From My Perspective – Saying Thanks

Complaining always seems so easy – most of us tend to speak up when we don’t like something, and at times it’s very important that we do so. Some people take this to extremes and seem to do nothing but complain. Fortunately, most of us complain only when necessary, using the process in a constructive way to effect positive changes. But what about the other side of the equation – commendations? How often do we actively speak up when we DO like something? How often do we take the time to say thank you when someone has done a good job? Although I try hard to show appreciation for things others do, I am often guilty of not taking the initiative to offer a commendation, and a recent experience showed me that withholding praise could have far-reaching consequences.

I’m ashamed to admit that I’ve never filled out one of the course reviews that come in the student manual. Actually I did fill out one for the very first course I took, but never bothered to mail it. Most of the time I’ve been happy with my courses and happy with my tutor, so I never felt the need to say anything. However, I was recently talking with one of the course directors at AU, discussing a course that I had particularly enjoyed. He asked me who my tutor was. When I told him, he advised me that student feedback for that tutor had not been very positive, and the tutor was no longer working for AU. I could not believe that other students had said the tutor was aloof and unhelpful. I told him my experience had been excellent, the tutor had explained interesting things about the course to me at length, and had really brought the course alive for me. Rather than being aloof, I found the tutor very friendly and approachable. Unfortunately, because I never bothered to send in my course review complimenting the tutor, the university apparently only received negative feedback. While there may be a variety of reasons why the tutor no longer works for AU, I could not help but wonder if I could have made a difference by sending in my positive course review!

Of course, I realize that when it comes to tutor-student relationships, everyone’s experience is unique and complaints may be quite justified at times. However, when a tutor does a good job they deserve acknowledgement.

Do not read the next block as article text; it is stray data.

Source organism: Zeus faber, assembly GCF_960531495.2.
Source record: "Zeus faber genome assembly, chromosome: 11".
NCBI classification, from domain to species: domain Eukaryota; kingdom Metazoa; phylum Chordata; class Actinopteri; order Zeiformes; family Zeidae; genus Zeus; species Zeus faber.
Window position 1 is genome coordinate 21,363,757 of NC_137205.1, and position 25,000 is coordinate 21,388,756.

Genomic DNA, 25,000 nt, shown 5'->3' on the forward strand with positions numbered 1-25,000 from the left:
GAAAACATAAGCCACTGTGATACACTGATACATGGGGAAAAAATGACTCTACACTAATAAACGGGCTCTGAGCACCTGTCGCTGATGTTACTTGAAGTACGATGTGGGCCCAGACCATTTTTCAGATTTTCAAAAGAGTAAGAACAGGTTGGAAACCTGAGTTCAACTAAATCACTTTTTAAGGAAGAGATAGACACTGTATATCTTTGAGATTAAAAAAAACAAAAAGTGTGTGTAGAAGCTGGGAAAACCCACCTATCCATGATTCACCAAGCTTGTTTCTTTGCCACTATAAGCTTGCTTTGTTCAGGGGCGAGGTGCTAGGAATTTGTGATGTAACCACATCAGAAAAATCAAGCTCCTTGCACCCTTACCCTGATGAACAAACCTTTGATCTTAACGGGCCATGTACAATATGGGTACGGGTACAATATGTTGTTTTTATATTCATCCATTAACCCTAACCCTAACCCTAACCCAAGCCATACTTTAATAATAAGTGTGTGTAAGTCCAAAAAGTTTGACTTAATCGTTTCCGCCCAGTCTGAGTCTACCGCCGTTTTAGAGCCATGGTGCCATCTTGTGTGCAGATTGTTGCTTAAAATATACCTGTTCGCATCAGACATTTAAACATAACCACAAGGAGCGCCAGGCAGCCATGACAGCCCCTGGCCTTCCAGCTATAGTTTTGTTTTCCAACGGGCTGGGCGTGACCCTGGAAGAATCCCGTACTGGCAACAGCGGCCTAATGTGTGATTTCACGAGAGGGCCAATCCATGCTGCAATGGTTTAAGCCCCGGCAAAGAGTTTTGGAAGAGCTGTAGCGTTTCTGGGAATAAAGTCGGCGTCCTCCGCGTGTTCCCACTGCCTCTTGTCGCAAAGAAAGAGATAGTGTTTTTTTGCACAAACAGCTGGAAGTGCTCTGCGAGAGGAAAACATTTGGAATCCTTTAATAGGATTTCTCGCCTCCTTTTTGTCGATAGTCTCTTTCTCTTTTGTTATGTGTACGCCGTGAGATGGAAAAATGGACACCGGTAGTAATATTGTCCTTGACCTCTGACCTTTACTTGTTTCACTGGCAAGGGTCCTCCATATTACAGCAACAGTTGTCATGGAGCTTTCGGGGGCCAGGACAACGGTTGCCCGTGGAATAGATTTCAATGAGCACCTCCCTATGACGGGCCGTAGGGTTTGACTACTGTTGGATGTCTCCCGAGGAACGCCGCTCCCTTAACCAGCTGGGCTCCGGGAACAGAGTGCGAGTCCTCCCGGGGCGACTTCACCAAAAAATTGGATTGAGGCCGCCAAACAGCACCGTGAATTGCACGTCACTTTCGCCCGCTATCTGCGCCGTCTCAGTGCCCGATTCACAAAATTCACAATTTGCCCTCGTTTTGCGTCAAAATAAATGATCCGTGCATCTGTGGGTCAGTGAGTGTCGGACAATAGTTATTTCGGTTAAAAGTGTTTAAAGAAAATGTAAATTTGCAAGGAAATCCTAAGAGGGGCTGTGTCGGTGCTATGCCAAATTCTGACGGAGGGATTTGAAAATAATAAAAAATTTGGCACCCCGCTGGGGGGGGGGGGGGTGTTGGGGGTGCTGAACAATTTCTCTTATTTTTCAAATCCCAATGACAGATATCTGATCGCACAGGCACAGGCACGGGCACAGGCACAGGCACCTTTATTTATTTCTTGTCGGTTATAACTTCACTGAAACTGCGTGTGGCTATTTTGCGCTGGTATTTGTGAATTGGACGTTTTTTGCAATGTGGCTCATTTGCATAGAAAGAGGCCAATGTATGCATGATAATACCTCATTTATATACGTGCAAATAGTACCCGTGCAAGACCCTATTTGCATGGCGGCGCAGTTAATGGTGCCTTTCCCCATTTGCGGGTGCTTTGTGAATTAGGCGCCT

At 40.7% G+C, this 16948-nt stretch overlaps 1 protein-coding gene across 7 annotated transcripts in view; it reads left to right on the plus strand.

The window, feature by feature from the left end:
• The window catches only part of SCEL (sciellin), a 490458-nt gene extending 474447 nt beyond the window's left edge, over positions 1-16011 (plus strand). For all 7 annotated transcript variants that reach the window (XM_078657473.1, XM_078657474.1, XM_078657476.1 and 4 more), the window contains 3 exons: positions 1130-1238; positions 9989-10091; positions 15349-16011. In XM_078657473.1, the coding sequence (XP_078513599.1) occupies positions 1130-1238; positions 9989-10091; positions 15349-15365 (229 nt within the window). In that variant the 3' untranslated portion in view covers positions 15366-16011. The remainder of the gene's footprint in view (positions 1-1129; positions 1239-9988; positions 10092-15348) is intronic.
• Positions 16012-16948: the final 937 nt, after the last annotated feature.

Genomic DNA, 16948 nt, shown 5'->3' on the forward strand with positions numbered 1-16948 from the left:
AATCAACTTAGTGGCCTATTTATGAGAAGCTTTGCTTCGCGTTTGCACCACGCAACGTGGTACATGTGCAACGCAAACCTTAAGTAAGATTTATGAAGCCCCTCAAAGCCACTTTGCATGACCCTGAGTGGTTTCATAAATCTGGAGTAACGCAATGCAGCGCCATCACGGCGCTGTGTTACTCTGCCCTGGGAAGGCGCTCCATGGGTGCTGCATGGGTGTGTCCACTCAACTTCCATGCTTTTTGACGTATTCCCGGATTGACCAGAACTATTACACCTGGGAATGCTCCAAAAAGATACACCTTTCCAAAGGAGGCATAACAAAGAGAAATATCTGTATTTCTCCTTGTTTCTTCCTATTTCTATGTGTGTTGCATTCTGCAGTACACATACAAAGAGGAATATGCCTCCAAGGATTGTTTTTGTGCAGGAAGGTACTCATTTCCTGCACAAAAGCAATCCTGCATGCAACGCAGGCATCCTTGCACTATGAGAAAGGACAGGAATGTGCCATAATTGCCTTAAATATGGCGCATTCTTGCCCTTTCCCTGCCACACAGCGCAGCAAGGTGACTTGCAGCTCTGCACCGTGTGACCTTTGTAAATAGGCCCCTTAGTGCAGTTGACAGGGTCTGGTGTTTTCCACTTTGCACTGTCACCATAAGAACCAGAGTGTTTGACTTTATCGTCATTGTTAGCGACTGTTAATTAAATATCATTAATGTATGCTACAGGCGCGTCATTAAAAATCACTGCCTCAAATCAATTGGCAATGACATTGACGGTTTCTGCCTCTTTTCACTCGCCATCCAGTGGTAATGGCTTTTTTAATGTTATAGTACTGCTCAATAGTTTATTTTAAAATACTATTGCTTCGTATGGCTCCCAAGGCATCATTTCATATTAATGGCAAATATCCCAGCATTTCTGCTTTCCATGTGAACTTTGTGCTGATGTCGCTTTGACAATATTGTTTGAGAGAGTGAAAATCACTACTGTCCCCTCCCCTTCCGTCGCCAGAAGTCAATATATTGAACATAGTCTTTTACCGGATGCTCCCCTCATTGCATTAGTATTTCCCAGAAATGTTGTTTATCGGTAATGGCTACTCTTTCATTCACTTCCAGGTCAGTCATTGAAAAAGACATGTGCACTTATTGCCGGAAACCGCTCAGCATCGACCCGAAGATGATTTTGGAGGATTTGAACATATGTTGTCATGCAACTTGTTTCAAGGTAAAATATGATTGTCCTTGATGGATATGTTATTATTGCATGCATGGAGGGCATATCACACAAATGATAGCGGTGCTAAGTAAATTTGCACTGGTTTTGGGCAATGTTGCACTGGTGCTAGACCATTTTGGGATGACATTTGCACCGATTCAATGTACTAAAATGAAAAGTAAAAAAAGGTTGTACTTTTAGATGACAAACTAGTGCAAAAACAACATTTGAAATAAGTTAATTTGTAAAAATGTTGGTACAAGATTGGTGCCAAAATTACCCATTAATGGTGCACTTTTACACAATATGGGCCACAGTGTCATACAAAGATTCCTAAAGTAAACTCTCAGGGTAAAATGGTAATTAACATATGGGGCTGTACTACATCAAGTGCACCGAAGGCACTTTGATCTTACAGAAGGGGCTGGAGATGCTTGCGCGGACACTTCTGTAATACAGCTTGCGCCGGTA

Saying thanks and offering praise should be a larger part of our daily routine. As a parent, I often forget to praise my daughters. It is so easy to yell at them for having a messy room, or for leaving wet towels on the floor, or not finishing an assigned task. It should be just as easy to say, “my, you look nice today” or “good job on that school assignment” or even just “thank you for being a great kid!”

People in intimate relationships, such as spouses, may take each other for granted too. Acknowledgement of the other’s hard work and contribution to the relationship is a small thing that can mean a great deal. It takes so little effort to say, “I really appreciate what you do,” but instead all too often we speak only words that are negative and critical. In the workplace we may acknowledge the efforts of our co-workers, but many employers and managers fail to do the same, perhaps subscribing to the viewpoint that it is not necessary to say thanks to someone for doing the job they are paid to do. Yet I know how much it means to me when my manager takes the time to compliment me on a job well done. Not only does it encourage me and motivate me to keep doing my best, but also it puts me in a positive frame of mind that affects my interactions with others. Unfortunately, not only do some think it unnecessary to say thanks when a person does a job they are paid to do, some also show no appreciation for those who volunteer their time for little or no money. This past summer, Edmonton hosted the World Track and Field Games with the assistance of thousands of volunteers. Many of these volunteers freely devoted hundreds of hours and effort, yet were left feeling unappreciated and unthanked.

This was especially true for those participating in the performances at the opening and closing ceremonies, many of whom stated afterwards that they would never get involved in such a venture again due to how they were treated. Volunteers are the backbone of any non-profit organization, and to lose their support due to lack of appreciation for their efforts is a fatal mistake.

When we show appreciation for others, it has positive consequences for everyone. Commendations encourage people to improve, to keep working hard and moving forward. Complaints discourage people, build negativity, and eventually cause people to give up. Saying thank you and showing appreciation will accomplish much more in the long run, regardless of whether it is a family member, a partner, a tutor, a co-worker, an employee, a volunteer, or a fellow student. I know I will be making a more conscious effort to acknowledge what others do for by remembering to say thanks more often!

Appreciation is a wonderful thing:
It makes what is excellent in others belong to us as well.

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